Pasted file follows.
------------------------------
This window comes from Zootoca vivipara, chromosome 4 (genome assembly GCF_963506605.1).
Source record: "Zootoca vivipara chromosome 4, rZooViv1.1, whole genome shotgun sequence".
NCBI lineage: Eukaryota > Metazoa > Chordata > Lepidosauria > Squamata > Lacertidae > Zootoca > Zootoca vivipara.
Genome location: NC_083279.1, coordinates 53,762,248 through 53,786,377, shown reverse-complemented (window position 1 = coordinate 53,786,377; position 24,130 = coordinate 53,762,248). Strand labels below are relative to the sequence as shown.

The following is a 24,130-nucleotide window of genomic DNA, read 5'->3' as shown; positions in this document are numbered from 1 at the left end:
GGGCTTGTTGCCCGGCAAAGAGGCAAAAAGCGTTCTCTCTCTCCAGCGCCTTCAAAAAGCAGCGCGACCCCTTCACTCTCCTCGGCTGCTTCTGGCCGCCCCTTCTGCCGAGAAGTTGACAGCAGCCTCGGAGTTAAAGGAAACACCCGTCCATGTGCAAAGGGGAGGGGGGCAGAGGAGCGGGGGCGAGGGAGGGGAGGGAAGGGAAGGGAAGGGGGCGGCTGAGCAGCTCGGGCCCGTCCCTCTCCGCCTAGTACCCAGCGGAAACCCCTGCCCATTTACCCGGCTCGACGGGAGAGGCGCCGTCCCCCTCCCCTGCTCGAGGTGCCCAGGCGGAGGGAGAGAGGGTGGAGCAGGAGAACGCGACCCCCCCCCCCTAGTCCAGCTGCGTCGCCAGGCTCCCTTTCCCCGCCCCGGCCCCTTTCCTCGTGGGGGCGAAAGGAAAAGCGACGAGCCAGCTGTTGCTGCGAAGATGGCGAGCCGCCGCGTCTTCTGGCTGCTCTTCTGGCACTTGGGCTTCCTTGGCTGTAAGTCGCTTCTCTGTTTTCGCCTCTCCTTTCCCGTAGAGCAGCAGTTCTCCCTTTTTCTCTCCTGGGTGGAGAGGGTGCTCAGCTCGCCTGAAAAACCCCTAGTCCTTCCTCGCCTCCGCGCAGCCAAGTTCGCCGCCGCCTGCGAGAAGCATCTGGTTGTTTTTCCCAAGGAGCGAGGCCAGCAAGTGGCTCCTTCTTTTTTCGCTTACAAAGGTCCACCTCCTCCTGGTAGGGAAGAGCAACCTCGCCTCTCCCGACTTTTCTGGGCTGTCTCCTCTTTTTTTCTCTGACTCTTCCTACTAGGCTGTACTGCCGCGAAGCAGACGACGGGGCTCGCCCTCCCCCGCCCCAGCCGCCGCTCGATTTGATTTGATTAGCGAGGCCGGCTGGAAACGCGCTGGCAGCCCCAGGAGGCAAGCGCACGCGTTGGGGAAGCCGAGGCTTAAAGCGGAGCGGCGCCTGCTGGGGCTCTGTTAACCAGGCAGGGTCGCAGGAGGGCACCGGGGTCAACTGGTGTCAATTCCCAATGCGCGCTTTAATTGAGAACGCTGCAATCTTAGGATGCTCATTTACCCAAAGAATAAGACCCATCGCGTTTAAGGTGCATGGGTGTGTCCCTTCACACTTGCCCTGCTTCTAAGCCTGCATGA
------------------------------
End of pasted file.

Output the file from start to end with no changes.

This window comes from Zootoca vivipara, chromosome 4 (genome assembly GCF_963506605.1).
Source record: "Zootoca vivipara chromosome 4, rZooViv1.1, whole genome shotgun sequence".
NCBI lineage: Eukaryota > Metazoa > Chordata > Lepidosauria > Squamata > Lacertidae > Zootoca > Zootoca vivipara.
Genome location: NC_083279.1, coordinates 53,762,248 through 53,786,377, shown reverse-complemented (window position 1 = coordinate 53,786,377; position 24,130 = coordinate 53,762,248). Strand labels below are relative to the sequence as shown.

The following is a 24,130-nucleotide window of genomic DNA, read 5'->3' as shown; positions in this document are numbered from 1 at the left end:
GGGCTTGTTGCCCGGCAAAGAGGCAAAAAGCGTTCTCTCTCTCCAGCGCCTTCAAAAAGCAGCGCGACCCCTTCACTCTCCTCGGCTGCTTCTGGCCGCCCCTTCTGCCGAGAAGTTGACAGCAGCCTCGGAGTTAAAGGAAACACCCGTCCATGTGCAAAGGGGAGGGGGGCAGAGGAGCGGGGGCGAGGGAGGGGAGGGAAGGGAAGGGAAGGGGGCGGCTGAGCAGCTCGGGCCCGTCCCTCTCCGCCTAGTACCCAGCGGAAACCCCTGCCCATTTACCCGGCTCGACGGGAGAGGCGCCGTCCCCCTCCCCTGCTCGAGGTGCCCAGGCGGAGGGAGAGAGGGTGGAGCAGGAGAACGCGACCCCCCCCCCCTAGTCCAGCTGCGTCGCCAGGCTCCCTTTCCCCGCCCCGGCCCCTTTCCTCGTGGGGGCGAAAGGAAAAGCGACGAGCCAGCTGTTGCTGCGAAGATGGCGAGCCGCCGCGTCTTCTGGCTGCTCTTCTGGCACTTGGGCTTCCTTGGCTGTAAGTCGCTTCTCTGTTTTCGCCTCTCCTTTCCCGTAGAGCAGCAGTTCTCCCTTTTTCTCTCCTGGGTGGAGAGGGTGCTCAGCTCGCCTGAAAAACCCCTAGTCCTTCCTCGCCTCCGCGCAGCCAAGTTCGCCGCCGCCTGCGAGAAGCATCTGGTTGTTTTTCCCAAGGAGCGAGGCCAGCAAGTGGCTCCTTCTTTTTTCGCTTACAAAGGTCCACCTCCTCCTGGTAGGGAAGAGCAACCTCGCCTCTCCCGACTTTTCTGGGCTGTCTCCTCTTTTTTTCTCTGACTCTTCCTACTAGGCTGTACTGCCGCGAAGCAGACGACGGGGCTCGCCCTCCCCCGCCCCAGCCGCCGCTCGATTTGATTTGATTAGCGAGGCCGGCTGGAAACGCGCTGGCAGCCCCAGGAGGCAAGCGCACGCGTTGGGGAAGCCGAGGCTTAAAGCGGAGCGGCGCCTGCTGGGGCTCTGTTAACCAGGCAGGGTCGCAGGAGGGCACCGGGGTCAACTGGTGTCAATTCCCAATGCGCGCTTTAATTGAGAACGCTGCAATCTTAGGATGCTCATTTACCCAAAGAATAAGACCCATCGCGTTTAAGGTGCATGGGTGTGTCCCTTCACACTTGCCCTGCTTCTAAGCCTGCATGA